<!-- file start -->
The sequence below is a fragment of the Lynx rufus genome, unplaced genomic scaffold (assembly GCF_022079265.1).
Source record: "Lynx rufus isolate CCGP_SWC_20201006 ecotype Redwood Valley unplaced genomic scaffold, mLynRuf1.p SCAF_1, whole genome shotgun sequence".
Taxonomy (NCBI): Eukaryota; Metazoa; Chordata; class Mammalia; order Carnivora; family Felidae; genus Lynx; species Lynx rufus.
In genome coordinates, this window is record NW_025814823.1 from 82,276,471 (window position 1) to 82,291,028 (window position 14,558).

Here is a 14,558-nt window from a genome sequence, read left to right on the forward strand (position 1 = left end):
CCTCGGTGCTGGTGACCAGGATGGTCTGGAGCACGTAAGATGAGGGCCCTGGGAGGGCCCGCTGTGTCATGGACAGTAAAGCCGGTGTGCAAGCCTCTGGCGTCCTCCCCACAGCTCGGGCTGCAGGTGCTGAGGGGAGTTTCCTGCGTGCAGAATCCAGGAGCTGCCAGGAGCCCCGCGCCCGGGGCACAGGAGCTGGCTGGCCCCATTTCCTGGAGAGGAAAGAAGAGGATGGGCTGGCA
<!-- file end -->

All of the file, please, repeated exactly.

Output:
The sequence below is a fragment of the Lynx rufus genome, unplaced genomic scaffold (assembly GCF_022079265.1).
Source record: "Lynx rufus isolate CCGP_SWC_20201006 ecotype Redwood Valley unplaced genomic scaffold, mLynRuf1.p SCAF_1, whole genome shotgun sequence".
Taxonomy (NCBI): Eukaryota; Metazoa; Chordata; class Mammalia; order Carnivora; family Felidae; genus Lynx; species Lynx rufus.
In genome coordinates, this window is record NW_025814823.1 from 82,276,471 (window position 1) to 82,291,028 (window position 14,558).

Here is a 14,558-nt window from a genome sequence, read left to right on the forward strand (position 1 = left end):
CCTCGGTGCTGGTGACCAGGATGGTCTGGAGCACGTAAGATGAGGGCCCTGGGAGGGCCCGCTGTGTCATGGACAGTAAAGCCGGTGTGCAAGCCTCTGGCGTCCTCCCCACAGCTCGGGCTGCAGGTGCTGAGGGGAGTTTCCTGCGTGCAGAATCCAGGAGCTGCCAGGAGCCCCGCGCCCGGGGCACAGGAGCTGGCTGGCCCCATTTCCTGGAGAGGAAAGAAGAGGATGGGCTGGCA